Tshechu, or the Mask Dance Festival, is held annually in various temples, monasteries and dzongs across Bhutan to honor Padmasambhava who brought Tantric Buddhism to Bhutan in the 8th Century. The Fourth Desi, Tenzin Rabgay initiated the first Mask Dance Festival in the year 1687 in Tashi Chodzong in Thimphu.
Tshechu means ‘Day 10’ of the lunar month. Tshechu is celebrated either on the 10th of the waxing or waning of the moon in any lunar months in well-favored times. During the festivity, monks rise as early as 1:00 am and make lavish offering of exoteric, esoteric and mystic to Padmasambhava known as Jangchub Drupa.
Later, Padmasambhava is offered with the cham, mask dances and praises. Violator of promises, who bring damage to the Buddha Dharma and sentient beings, are executed with the use of forceful rites. This is known as Drageg Drelwa (Execution of Enemy of Buddha dharma. For those ordinary beings who do not get an opportunity of seeing the faces of tutelary deities, are shown through the cham dances which will accumulate the karma to see the real faces of tutelary deities.
Masks and costumes representing the characteristics of one’s own religious sect and deity and carrying deities’ chagtshen (hand symbol), sacred dances are performed. Dances showing many hand gestures in sign of offering to god are called Gar and showing many bodily gestures in sign of subduing enemy of Buddha Dharma and sentient beings is called cham.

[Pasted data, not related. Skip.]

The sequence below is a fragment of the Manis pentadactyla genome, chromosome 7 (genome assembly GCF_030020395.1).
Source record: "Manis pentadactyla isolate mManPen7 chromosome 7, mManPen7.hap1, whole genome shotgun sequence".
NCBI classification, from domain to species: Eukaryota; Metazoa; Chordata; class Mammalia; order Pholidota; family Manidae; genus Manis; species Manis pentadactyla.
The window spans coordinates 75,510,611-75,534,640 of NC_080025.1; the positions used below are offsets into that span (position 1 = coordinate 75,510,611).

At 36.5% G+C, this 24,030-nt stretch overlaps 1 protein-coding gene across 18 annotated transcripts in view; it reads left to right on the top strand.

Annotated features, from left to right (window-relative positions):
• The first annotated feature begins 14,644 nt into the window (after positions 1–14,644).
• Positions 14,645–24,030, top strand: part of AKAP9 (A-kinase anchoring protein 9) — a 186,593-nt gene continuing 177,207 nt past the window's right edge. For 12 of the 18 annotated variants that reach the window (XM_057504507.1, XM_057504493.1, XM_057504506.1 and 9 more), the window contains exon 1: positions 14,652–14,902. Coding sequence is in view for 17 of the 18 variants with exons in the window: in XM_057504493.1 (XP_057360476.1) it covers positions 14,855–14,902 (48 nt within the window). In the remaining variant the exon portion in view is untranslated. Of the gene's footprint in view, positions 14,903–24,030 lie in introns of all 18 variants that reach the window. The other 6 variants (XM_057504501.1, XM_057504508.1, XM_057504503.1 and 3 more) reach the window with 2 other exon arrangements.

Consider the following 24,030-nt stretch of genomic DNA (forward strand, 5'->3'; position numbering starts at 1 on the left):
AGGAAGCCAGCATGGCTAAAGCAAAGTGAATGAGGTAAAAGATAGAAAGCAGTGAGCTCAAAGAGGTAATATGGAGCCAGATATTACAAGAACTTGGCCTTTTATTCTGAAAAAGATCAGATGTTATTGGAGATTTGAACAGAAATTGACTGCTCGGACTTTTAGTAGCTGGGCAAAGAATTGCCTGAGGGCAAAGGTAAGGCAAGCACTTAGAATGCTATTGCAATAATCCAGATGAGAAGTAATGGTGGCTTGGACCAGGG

Dances performed by monks are called Lhadei Garcham and dances performed by laymen are called Boecham. The unchoreographed dance is performed by Atsaras.
The defilement of all the sentient beings accumulated through body, speech and mind are believed to cleanse with witnessing the sacred dances and finally will attain heavenly bliss.
Like wise, esoteric, exoteric and mystic offerings with sacred dances to Padmasambhava will bring peace and prosperity to the world. The blessing from the sacred mask dances is also believed to ward off illness and conflicts.